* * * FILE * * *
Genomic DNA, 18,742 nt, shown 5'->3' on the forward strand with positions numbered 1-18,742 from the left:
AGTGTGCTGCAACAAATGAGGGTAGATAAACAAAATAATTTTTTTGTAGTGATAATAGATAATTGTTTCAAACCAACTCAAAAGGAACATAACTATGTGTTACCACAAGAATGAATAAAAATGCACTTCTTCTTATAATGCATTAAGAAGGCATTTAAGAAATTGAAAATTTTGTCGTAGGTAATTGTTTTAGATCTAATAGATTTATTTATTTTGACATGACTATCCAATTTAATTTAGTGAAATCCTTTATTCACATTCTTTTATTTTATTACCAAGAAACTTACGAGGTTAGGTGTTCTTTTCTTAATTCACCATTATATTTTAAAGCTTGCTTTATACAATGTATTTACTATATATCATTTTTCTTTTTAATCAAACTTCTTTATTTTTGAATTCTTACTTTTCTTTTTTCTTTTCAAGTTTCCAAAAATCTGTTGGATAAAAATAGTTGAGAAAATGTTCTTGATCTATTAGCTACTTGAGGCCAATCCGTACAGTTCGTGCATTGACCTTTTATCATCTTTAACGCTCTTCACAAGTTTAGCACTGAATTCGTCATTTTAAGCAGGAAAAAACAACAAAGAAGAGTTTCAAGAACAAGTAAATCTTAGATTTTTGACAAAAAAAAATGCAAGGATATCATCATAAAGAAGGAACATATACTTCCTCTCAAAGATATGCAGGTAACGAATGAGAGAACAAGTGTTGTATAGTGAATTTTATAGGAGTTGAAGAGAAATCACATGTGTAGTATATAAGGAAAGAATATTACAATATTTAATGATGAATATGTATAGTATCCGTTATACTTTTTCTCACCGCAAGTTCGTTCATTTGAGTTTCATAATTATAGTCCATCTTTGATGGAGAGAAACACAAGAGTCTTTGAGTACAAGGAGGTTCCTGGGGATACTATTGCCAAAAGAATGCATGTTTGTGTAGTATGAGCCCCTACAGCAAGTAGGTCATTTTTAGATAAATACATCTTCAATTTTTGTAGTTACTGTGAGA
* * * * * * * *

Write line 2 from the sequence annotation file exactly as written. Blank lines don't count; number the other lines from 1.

AGTGTGCTGCAACAAATGAGGGTAGATAAACAAAATAATTTTTTTGTAGTGATAATAGATAATTGTTTCAAACCAACTCAAAAGGAACATAACTATGTGTTACCACAAGAATGAATAAAAATGCACTTCTTCTTATAATGCATTAAGAAGGCATTTAAGAAATTGAAAATTTTGTCGTAGGTAATTGTTTTAGATCTAATAGATTTATTTATTTTGACATGACTATCCAATTTAATTTAGTGAAATCCTTTATTCACATTCTTTTATTTTATTACCAAGAAACTTACGAGGTTAGGTGTTCTTTTCTTAATTCACCATTATATTTTAAAGCTTGCTTTATACAATGTATTTACTATATATCATTTTTCTTTTTAATCAAACTTCTTTATTTTTGAATTCTTACTTTTCTTTTTTCTTTTCAAGTTTCCAAAAATCTGTTGGATAAAAATAGTTGAGAAAATGTTCTTGATCTATTAGCTACTTGAGGCCAATCCGTACAGTTCGTGCATTGACCTTTTATCATCTTTAACGCTCTTCACAAGTTTAGCACTGAATTCGTCATTTTAAGCAGGAAAAAACAACAAAGAAGAGTTTCAAGAACAAGTAAATCTTAGATTTTTGACAAAAAAAAATGCAAGGATATCATCATAAAGAAGGAACATATACTTCCTCTCAAAGATATGCAGGTAACGAATGAGAGAACAAGTGTTGTATAGTGAATTTTATAGGAGTTGAAGAGAAATCACATGTGTAGTATATAAGGAAAGAATATTACAATATTTAATGATGAATATGTATAGTATCCGTTATACTTTTTCTCACCGCAAGTTCGTTCATTTGAGTTTCATAATTATAGTCCATCTTTGATGGAGAGAAACACAAGAGTCTTTGAGTACAAGGAGGTTCCTGGGGATACTATTGCCAAAAGAATGCATGTTTGTGTAGTATGAGCCCCTACAGCAAGTAGGTCATTTTTAGATAAATACATCTTCAATTTTTGTAGTTACTGTGAGA